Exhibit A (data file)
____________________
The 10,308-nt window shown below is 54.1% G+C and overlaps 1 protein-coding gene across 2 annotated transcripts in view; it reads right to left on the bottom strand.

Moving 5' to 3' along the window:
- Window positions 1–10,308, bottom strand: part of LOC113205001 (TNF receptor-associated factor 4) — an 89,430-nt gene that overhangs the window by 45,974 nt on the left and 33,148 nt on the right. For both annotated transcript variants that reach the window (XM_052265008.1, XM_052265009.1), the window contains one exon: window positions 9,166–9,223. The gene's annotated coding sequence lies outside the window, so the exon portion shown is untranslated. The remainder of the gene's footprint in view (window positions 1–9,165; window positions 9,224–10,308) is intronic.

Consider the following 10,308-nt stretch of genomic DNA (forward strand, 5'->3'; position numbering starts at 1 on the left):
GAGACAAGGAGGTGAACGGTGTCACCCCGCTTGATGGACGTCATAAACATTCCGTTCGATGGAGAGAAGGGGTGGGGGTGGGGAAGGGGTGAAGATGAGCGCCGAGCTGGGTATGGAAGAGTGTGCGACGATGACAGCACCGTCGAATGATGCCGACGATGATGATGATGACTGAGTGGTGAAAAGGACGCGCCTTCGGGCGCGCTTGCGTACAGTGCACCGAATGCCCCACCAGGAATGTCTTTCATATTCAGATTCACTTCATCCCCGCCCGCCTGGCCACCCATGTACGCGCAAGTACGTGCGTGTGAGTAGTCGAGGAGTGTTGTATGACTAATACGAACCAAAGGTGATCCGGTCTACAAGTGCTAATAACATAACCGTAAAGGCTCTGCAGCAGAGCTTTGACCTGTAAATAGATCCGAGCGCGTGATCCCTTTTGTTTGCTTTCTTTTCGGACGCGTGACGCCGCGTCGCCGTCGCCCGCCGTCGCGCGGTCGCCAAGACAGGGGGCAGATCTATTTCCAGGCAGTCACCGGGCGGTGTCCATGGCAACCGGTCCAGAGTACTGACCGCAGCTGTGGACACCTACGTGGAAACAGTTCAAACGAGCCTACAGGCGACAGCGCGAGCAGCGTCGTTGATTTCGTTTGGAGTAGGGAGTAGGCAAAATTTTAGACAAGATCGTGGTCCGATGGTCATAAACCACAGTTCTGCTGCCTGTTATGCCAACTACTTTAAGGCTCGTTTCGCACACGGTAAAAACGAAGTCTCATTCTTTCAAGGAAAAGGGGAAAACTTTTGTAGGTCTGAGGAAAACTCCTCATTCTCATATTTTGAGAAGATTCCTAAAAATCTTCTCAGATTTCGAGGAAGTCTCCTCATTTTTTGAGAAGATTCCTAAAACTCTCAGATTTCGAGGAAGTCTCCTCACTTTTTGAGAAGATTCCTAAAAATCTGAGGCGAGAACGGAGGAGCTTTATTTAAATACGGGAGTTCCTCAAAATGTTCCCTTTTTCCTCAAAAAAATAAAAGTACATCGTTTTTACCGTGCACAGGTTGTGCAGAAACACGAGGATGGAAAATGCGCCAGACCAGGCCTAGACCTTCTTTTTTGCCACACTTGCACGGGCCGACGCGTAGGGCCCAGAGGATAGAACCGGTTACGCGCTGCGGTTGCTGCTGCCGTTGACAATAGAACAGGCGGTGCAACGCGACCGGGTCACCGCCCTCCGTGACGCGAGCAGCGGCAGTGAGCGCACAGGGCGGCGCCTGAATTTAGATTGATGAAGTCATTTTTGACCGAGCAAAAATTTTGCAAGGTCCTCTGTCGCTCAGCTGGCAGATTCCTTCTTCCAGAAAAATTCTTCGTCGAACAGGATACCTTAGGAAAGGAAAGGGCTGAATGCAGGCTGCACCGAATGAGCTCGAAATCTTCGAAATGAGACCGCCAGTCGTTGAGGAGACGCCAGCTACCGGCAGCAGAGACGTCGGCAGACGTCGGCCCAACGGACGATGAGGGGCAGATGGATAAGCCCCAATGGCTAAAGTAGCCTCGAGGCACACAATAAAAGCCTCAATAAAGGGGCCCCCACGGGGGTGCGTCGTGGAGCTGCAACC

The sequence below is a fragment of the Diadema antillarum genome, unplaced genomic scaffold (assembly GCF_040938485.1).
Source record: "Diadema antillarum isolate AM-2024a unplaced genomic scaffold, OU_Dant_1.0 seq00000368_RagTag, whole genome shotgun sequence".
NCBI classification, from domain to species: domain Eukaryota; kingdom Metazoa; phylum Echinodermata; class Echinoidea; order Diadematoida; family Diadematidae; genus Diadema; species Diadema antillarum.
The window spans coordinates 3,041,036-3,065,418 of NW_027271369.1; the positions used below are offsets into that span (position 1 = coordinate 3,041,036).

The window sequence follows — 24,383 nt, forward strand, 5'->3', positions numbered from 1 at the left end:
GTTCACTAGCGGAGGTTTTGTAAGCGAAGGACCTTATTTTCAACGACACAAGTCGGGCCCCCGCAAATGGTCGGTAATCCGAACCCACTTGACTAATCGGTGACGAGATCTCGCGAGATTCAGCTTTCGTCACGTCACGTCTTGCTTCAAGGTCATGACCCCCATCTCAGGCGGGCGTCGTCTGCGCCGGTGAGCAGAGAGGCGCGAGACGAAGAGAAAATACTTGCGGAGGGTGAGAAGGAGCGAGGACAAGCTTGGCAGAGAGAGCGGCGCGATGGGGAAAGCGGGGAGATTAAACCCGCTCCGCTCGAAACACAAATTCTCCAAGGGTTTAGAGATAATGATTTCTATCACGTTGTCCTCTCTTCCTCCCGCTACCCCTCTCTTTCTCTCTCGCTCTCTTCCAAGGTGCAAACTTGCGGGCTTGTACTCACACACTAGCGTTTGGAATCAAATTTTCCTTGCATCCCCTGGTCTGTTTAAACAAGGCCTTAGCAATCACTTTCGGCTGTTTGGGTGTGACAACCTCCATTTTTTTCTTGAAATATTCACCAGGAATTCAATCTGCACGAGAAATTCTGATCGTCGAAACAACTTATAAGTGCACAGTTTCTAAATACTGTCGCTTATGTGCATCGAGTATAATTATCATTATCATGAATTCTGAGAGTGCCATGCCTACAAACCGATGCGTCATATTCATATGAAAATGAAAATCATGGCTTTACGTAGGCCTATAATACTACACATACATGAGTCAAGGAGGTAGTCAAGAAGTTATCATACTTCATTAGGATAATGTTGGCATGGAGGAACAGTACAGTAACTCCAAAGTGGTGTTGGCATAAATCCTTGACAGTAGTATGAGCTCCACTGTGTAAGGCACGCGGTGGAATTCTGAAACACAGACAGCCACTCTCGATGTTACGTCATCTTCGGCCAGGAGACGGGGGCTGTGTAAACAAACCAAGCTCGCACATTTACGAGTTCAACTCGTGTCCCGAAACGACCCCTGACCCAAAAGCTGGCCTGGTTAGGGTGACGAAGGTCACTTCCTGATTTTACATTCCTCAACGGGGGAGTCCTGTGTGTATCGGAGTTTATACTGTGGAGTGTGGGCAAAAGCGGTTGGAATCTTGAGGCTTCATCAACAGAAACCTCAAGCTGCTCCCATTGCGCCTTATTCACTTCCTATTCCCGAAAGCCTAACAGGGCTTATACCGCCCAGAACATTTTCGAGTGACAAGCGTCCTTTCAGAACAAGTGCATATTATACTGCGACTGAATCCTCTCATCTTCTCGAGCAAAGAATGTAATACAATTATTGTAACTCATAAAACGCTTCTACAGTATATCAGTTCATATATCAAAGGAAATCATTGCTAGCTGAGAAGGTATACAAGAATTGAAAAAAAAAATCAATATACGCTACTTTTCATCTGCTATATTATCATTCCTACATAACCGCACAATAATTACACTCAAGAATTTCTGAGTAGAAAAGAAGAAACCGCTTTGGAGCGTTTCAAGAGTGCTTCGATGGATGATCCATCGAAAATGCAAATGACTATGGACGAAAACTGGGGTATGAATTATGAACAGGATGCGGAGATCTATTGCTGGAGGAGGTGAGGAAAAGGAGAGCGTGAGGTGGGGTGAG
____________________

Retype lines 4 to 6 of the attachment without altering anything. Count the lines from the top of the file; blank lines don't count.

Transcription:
Consider the following 10,308-nt stretch of genomic DNA (forward strand, 5'->3'; position numbering starts at 1 on the left):
GAGACAAGGAGGTGAACGGTGTCACCCCGCTTGATGGACGTCATAAACATTCCGTTCGATGGAGAGAAGGGGTGGGGGTGGGGAAGGGGTGAAGATGAGCGCCGAGCTGGGTATGGAAGAGTGTGCGACGATGACAGCACCGTCGAATGATGCCGACGATGATGATGATGACTGAGTGGTGAAAAGGACGCGCCTTCGGGCGCGCTTGCGTACAGTGCACCGAATGCCCCACCAGGAATGTCTTTCATATTCAGATTCACTTCATCCCCGCCCGCCTGGCCACCCATGTACGCGCAAGTACGTGCGTGTGAGTAGTCGAGGAGTGTTGTATGACTAATACGAACCAAAGGTGATCCGGTCTACAAGTGCTAATAACATAACCGTAAAGGCTCTGCAGCAGAGCTTTGACCTGTAAATAGATCCGAGCGCGTGATCCCTTTTGTTTGCTTTCTTTTCGGACGCGTGACGCCGCGTCGCCGTCGCCCGCCGTCGCGCGGTCGCCAAGACAGGGGGCAGATCTATTTCCAGGCAGTCACCGGGCGGTGTCCATGGCAACCGGTCCAGAGTACTGACCGCAGCTGTGGACACCTACGTGGAAACAGTTCAAACGAGCCTACAGGCGACAGCGCGAGCAGCGTCGTTGATTTCGTTTGGAGTAGGGAGTAGGCAAAATTTTAGACAAGATCGTGGTCCGATGGTCATAAACCACAGTTCTGCTGCCTGTTATGCCAACTACTTTAAGGCTCGTTTCGCACACGGTAAAAACGAAGTCTCATTCTTTCAAGGAAAAGGGGAAAACTTTTGTAGGTCTGAGGAAAACTCCTCATTCTCATATTTTGAGAAGATTCCTAAAAATCTTCTCAGATTTCGAGGAAGTCTCCTCATTTTTTGAGAAGATTCCTAAAACTCTCAGATTTCGAGGAAGTCTCCTCACTTTTTGAGAAGATTCCTAAAAATCTGAGGCGAGAACGGAGGAGCTTTATTTAAATACGGGAGTTCCTCAAAATGTTCCCTTTTTCCTCAAAAAAATAAAAGTACATCGTTTTTACCGTGCACAGGTTGTGCAGAAACACGAGGATGGAAAATGCGCCAGACCAGGCCTAGACCTTCTTTTTTGCCACACTTGCACGGGCCGACGCGTAGGGCCCAGAGGATAGAACCGGTTACGCGCTGCGGTTGCTGCTGCCGTTGACAATAGAACAGGCGGTGCAACGCGACCGGGTCACCGCCCTCCGTGACGCGAGCAGCGGCAGTGAGCGCACAGGGCGGCGCCTGAATTTAGATTGATGAAGTCATTTTTGACCGAGCAAAAATTTTGCAAGGTCCTCTGTCGCTCAGCTGGCAGATTCCTTCTTCCAGAAAAATTCTTCGTCGAACAGGATACCTTAGGAAAGGAAAGGGCTGAATGCAGGCTGCACCGAATGAGCTCGAAATCTTCGAAATGAGACCGCCAGTCGTTGAGGAGACGCCAGCTACCGGCAGCAGAGACGTCGGCAGACGTCGGCCCAACGGACGATGAGGGGCAGATGGATAAGCCCCAATGGCTAAAGTAGCCTCGAGGCACACAATAAAAGCCTCAATAAAGGGGCCCCCACGGGGGTGCGTCGTGGAGCTGCAACC

The sequence below is a fragment of the Diadema antillarum genome, unplaced genomic scaffold (assembly GCF_040938485.1).